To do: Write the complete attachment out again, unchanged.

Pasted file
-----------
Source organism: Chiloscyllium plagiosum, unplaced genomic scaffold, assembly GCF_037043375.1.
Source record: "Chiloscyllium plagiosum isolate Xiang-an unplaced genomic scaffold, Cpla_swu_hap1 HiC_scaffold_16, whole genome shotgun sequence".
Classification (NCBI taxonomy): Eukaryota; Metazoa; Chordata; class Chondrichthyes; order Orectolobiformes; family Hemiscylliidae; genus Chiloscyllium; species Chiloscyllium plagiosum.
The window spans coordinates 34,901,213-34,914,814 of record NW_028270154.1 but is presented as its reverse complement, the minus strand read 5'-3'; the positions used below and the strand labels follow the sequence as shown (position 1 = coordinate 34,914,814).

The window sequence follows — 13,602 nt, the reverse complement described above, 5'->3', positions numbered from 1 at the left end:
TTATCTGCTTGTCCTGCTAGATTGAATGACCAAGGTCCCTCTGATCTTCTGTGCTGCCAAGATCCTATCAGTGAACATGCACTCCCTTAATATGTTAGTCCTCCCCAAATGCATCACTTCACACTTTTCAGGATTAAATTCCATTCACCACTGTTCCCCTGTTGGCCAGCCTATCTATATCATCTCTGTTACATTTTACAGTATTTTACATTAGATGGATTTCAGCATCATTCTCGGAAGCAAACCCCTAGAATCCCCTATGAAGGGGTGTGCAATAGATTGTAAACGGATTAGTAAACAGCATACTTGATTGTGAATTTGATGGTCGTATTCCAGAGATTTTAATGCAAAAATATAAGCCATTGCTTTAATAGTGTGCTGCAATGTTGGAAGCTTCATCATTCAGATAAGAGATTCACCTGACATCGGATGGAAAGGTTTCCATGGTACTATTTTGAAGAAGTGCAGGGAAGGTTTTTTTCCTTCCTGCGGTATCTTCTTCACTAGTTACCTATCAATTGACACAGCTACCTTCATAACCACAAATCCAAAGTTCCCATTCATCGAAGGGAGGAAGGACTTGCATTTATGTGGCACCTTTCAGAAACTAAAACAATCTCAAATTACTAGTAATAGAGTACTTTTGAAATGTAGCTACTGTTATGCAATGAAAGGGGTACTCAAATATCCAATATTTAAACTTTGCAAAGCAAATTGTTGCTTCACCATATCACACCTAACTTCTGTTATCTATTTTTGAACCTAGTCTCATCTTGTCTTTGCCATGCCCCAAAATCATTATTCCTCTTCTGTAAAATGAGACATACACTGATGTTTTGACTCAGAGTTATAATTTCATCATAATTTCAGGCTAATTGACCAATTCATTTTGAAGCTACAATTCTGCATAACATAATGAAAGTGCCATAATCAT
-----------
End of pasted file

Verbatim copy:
Source organism: Chiloscyllium plagiosum, unplaced genomic scaffold, assembly GCF_037043375.1.
Source record: "Chiloscyllium plagiosum isolate Xiang-an unplaced genomic scaffold, Cpla_swu_hap1 HiC_scaffold_16, whole genome shotgun sequence".
Classification (NCBI taxonomy): Eukaryota; Metazoa; Chordata; class Chondrichthyes; order Orectolobiformes; family Hemiscylliidae; genus Chiloscyllium; species Chiloscyllium plagiosum.
The window spans coordinates 34,901,213-34,914,814 of record NW_028270154.1 but is presented as its reverse complement, the minus strand read 5'-3'; the positions used below and the strand labels follow the sequence as shown (position 1 = coordinate 34,914,814).

The window sequence follows — 13,602 nt, the reverse complement described above, 5'->3', positions numbered from 1 at the left end:
TTATCTGCTTGTCCTGCTAGATTGAATGACCAAGGTCCCTCTGATCTTCTGTGCTGCCAAGATCCTATCAGTGAACATGCACTCCCTTAATATGTTAGTCCTCCCCAAATGCATCACTTCACACTTTTCAGGATTAAATTCCATTCACCACTGTTCCCCTGTTGGCCAGCCTATCTATATCATCTCTGTTACATTTTACAGTATTTTACATTAGATGGATTTCAGCATCATTCTCGGAAGCAAACCCCTAGAATCCCCTATGAAGGGGTGTGCAATAGATTGTAAACGGATTAGTAAACAGCATACTTGATTGTGAATTTGATGGTCGTATTCCAGAGATTTTAATGCAAAAATATAAGCCATTGCTTTAATAGTGTGCTGCAATGTTGGAAGCTTCATCATTCAGATAAGAGATTCACCTGACATCGGATGGAAAGGTTTCCATGGTACTATTTTGAAGAAGTGCAGGGAAGGTTTTTTTCCTTCCTGCGGTATCTTCTTCACTAGTTACCTATCAATTGACACAGCTACCTTCATAACCACAAATCCAAAGTTCCCATTCATCGAAGGGAGGAAGGACTTGCATTTATGTGGCACCTTTCAGAAACTAAAACAATCTCAAATTACTAGTAATAGAGTACTTTTGAAATGTAGCTACTGTTATGCAATGAAAGGGGTACTCAAATATCCAATATTTAAACTTTGCAAAGCAAATTGTTGCTTCACCATATCACACCTAACTTCTGTTATCTATTTTTGAACCTAGTCTCATCTTGTCTTTGCCATGCCCCAAAATCATTATTCCTCTTCTGTAAAATGAGACATACACTGATGTTTTGACTCAGAGTTATAATTTCATCATAATTTCAGGCTAATTGACCAATTCATTTTGAAGCTACAATTCTGCATAACATAATGAAAGTGCCATAATCAT